For Less Voting

Matthew Yglesias makes the case that we (in the US) vote too much. Heretical, of course, but it has the ring of common sense.

For Less Voting

Ezra Klein saw the same Larry Lessig presentation I was at yesterday. His take is more skeptical than I would be about the pernicious influence of money in politics. If I disagree with Lessig about anything in this regard it’s that I think the focus on the precise modalities with which special interests are allowed to offer bribes to members of congress is too narrow. I certainly support things like “clean elections” laws, but I think we ought to also look at broader reforms.

Consider, for example, America’s staggering quantity of elected officials. If you live in Toronto, you vote for a member of the Toronto City Council, you vote for a member of the Ontario Parliament, and you vote for a member of the Canadian Parliament. That’s one large Anglophone city in North America.

What happens in New York City? Well, you’ve got a city council member, a borough president, a mayor, a public advocate, a comptroller, and a district attorney. You’ve also got a state assembly member, a state senator, an attorney-general, a state comptroller, and a governor. Then at the federal level, there’s a member of congress, two senators, and the president. That’s sixteen legislative and elected officials rather than Toronto’s three. New Yorkers don’t have three times as much time in their day to monitor the performance of elected officials. Instead, New Yorker elected officials simply aren’t monitored as closely. That creates more scope for corruption. What’s more since campaign money has diminishing marginal returns, the proliferation of elected makes money matter more than it otherwise would.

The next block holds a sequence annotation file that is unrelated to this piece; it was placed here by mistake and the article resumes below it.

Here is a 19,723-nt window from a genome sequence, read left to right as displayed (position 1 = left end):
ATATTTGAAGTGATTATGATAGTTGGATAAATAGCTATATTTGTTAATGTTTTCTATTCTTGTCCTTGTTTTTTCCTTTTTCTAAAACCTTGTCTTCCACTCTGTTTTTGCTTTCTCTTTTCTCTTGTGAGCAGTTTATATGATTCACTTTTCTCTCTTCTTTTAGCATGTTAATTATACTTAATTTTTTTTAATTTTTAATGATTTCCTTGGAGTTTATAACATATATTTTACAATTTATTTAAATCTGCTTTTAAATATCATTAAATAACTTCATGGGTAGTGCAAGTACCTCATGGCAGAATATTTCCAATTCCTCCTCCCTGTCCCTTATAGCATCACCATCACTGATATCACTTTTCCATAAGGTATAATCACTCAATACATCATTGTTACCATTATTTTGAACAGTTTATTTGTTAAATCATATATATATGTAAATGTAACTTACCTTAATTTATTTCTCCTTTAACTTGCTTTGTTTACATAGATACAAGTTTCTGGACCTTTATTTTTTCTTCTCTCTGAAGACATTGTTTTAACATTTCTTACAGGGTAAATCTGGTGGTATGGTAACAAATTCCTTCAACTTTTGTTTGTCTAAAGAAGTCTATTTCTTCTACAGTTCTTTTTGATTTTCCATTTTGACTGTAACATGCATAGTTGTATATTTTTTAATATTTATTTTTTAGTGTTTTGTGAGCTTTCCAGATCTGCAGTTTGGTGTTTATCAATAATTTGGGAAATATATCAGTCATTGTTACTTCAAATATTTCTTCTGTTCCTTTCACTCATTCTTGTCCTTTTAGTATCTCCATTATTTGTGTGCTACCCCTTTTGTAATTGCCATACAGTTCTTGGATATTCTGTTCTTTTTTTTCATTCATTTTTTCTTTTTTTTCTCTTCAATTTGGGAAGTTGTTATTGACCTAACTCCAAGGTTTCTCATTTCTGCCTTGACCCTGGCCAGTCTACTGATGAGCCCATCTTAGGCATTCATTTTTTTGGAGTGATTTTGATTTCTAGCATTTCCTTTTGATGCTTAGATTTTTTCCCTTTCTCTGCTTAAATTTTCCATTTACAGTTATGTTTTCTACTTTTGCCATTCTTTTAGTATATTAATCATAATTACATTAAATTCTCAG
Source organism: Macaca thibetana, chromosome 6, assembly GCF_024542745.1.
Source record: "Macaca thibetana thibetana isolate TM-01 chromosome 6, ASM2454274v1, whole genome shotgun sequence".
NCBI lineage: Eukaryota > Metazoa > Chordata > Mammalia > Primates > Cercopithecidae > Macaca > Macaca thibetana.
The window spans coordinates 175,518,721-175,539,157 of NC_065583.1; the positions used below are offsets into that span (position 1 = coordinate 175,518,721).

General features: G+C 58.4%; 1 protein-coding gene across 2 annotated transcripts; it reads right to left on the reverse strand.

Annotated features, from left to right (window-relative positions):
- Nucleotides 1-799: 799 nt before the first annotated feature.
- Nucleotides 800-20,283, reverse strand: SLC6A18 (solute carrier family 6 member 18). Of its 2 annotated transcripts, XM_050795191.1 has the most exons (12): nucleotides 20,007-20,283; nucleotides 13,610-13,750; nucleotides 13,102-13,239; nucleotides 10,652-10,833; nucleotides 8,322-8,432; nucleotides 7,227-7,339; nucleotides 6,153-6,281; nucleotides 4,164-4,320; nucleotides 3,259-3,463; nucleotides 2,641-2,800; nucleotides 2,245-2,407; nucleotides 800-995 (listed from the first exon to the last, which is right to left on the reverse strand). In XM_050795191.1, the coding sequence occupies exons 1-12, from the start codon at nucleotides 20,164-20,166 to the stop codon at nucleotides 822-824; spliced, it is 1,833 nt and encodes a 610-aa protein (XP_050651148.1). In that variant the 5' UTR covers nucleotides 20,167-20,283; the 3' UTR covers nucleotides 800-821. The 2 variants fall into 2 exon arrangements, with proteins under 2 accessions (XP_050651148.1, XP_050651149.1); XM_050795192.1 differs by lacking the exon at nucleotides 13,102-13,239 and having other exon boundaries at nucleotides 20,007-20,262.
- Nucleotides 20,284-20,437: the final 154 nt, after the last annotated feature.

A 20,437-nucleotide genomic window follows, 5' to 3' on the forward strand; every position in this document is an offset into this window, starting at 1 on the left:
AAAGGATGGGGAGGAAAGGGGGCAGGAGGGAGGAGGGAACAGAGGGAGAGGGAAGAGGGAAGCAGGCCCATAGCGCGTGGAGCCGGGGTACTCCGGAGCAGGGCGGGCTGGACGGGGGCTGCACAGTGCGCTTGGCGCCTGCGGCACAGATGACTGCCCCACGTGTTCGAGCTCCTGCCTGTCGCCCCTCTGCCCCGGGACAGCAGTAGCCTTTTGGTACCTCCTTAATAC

A big country like the United States is never going to have public officials who are as well-monitored as the ones in a place like Denmark. But we make the situation much, much worse by proliferating the quantity of elected officials to the point where most people have no idea what’s happening. How many people can name their state senator? How many people know what things their school board has authority over and what things their mayor decides? And this is all without considering the absolutely insane practice of electing judges.

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